With the 2020-21 NBA season underway, the league seemingly is in a great place with deep teams and skilled players from top to bottom. Whether it is the Los Angeles Laker or Clippers in the West, or the Milwaukee Bucks or Brooklyn Nets in the East, there are teams loaded with superstar players and fortified rosters.
But if the Warriors from 2016-2019, led by Steph Curry, Kevin Durant, Klay Thompson, Draymond Green and Andre Iguodala, were in the NBA today, could any of these current teams beat them in a seven-game series?
According to former player and NBA champion Channing Frye, the answer is quite simple.
"Hell no!" Frye exclaimed on the "Dubs Talk" podcast.
"I am shocked that Cleveland won a game. Well, okay, gentleman's sweep!" Frye said while laughing and sarcastically clapping.
Frye was a member of the Cavaliers team that stormed back from a 3-to-1 deficit against the Warriors in the 2016 NBA Finals to claim the title. He also was on the Cavs team the following year that lost four-games-to-one in the Finals to a reloaded Warriors team that had added Durant in the offseason.
According to Frye, the Warriors' offense was just too lethal to keep up with.
"You have three guys, in any quarter could give you 30, by themselves. So to double team KD, would be to leave the two best shooters of all time in the NBA open. To double team Steph, would be to play Kevin Durant one-on-one," Frye recalled.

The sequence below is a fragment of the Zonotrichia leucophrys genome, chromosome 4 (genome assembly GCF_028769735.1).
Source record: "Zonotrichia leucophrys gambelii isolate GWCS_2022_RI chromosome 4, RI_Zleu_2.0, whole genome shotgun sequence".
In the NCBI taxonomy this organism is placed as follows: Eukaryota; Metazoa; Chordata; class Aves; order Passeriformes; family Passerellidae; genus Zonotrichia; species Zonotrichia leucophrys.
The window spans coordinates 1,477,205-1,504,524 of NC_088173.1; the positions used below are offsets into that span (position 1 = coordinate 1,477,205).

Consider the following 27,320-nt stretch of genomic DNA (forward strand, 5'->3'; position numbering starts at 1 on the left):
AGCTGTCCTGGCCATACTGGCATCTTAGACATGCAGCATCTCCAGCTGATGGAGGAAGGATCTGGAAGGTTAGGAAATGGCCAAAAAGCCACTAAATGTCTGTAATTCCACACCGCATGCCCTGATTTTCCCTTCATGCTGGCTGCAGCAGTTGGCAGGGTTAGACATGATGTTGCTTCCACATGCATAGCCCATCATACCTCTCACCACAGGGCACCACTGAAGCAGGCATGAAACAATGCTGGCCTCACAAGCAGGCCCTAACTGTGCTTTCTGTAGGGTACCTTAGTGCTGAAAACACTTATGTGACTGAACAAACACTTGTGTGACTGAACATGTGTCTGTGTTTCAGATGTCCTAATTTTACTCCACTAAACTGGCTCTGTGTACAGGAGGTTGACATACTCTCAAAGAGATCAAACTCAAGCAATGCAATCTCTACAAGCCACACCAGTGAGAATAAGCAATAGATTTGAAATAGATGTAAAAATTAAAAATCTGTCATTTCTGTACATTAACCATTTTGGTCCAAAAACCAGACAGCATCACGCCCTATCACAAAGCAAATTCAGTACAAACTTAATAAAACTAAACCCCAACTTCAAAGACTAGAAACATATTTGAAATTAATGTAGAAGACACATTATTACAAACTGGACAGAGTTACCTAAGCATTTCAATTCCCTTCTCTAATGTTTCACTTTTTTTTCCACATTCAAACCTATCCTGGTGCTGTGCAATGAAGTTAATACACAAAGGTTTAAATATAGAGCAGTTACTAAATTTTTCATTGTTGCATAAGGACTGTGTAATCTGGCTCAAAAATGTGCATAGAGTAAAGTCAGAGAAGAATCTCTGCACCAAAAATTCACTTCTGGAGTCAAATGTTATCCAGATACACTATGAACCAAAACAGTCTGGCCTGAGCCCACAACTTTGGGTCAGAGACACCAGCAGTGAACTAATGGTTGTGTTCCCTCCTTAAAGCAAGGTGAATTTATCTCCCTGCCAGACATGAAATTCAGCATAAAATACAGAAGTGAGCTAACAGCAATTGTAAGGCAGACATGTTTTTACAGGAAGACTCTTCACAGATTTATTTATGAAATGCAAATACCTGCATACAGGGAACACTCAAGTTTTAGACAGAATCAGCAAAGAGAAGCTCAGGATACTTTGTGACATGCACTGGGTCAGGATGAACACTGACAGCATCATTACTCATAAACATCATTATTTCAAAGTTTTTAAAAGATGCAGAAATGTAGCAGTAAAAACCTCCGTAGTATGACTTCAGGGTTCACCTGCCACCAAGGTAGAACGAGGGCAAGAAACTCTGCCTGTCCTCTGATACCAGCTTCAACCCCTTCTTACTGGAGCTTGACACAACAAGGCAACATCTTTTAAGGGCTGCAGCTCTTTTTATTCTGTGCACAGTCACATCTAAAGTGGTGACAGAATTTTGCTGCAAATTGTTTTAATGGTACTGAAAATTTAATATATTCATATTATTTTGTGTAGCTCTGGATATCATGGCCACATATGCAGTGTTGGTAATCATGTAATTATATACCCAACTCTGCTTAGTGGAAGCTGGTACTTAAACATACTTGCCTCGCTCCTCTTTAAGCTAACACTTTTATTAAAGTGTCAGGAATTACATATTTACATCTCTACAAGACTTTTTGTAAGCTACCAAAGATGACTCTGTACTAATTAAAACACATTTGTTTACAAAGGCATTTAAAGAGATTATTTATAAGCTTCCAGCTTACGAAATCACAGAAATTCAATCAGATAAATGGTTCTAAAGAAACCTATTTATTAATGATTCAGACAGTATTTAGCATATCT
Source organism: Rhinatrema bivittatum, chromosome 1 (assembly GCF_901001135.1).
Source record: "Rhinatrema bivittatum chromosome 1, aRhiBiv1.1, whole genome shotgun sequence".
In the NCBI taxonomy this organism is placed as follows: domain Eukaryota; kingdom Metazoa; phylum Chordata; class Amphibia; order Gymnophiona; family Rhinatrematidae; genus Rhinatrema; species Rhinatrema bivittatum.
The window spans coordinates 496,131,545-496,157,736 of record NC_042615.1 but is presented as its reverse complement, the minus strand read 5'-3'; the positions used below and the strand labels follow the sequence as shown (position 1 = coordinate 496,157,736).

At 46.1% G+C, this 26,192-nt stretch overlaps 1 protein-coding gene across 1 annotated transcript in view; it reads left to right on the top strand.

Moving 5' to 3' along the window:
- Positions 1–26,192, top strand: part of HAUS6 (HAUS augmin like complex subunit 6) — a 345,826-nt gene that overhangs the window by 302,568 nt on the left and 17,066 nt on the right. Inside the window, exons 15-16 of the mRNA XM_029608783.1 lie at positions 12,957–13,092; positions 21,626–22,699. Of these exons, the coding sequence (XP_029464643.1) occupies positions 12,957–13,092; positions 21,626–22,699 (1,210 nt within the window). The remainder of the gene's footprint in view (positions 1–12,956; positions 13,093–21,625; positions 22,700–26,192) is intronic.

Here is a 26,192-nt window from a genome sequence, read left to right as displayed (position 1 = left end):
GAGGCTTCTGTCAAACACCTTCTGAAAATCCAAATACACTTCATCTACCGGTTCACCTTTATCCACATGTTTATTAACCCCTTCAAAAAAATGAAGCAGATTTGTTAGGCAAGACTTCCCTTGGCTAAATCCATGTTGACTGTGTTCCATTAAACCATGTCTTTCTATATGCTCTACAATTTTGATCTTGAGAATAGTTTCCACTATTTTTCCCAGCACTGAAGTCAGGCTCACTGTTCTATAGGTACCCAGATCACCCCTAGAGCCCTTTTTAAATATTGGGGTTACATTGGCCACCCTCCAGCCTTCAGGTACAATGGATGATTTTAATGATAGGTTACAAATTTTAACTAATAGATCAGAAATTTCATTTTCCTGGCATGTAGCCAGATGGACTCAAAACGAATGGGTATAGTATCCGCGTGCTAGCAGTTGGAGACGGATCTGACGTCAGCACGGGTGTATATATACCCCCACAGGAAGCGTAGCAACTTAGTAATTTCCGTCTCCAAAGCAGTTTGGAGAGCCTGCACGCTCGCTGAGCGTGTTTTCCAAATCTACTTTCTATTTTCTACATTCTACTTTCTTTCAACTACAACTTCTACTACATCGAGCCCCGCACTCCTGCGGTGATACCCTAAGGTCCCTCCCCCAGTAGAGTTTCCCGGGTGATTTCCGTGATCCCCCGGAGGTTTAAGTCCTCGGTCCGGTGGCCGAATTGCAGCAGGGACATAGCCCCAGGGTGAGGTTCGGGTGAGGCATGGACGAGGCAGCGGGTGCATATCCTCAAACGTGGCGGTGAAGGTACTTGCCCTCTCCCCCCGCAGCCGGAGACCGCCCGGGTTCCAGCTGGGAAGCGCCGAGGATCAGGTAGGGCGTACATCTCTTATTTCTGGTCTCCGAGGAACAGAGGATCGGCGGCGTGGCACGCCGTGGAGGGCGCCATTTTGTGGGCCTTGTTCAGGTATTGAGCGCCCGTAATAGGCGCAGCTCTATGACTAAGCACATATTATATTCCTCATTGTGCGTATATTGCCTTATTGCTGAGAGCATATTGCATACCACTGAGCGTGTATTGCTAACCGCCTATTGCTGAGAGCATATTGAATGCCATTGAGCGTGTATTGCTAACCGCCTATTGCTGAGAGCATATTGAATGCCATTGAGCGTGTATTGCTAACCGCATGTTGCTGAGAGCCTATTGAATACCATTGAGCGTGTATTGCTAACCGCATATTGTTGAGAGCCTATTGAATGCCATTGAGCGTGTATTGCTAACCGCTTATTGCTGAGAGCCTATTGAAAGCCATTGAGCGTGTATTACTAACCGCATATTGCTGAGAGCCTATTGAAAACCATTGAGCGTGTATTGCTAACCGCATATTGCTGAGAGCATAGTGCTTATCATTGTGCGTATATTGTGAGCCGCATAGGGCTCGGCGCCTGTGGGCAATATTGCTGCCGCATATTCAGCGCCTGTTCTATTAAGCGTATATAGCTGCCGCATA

"Like, what? Are you all drunk?" Frye jokingly asked rhetorically.
The Houston Rockets came close to beating those Warriors in the 2018 Western Conference finals, and many point to the loss of Chris Paul in the final two games of the series as the reason Houston could not pull off the upset. However, many also forget that the Warriors were without Iguodala for a majority of the series as well.
Most of the elite teams in today's NBA have a combination of two stars, for instance, LeBron James and Anthony Davis, Kawhi Leonard and Paul George, or Kevin Durant and Kyrie Irving. Yet the Warriors had four All-Stars and most likely five future Hall of Famers on their roster.
"They [were] just too fast, too good defensively, their bench was locked in, physical, and defensively [they would] switch, switch, switch, and you could not get the ball passed the free throw line," Frye explained.
"They were just too much. Too much, too skilled, too smart, too locked in. They were just next level."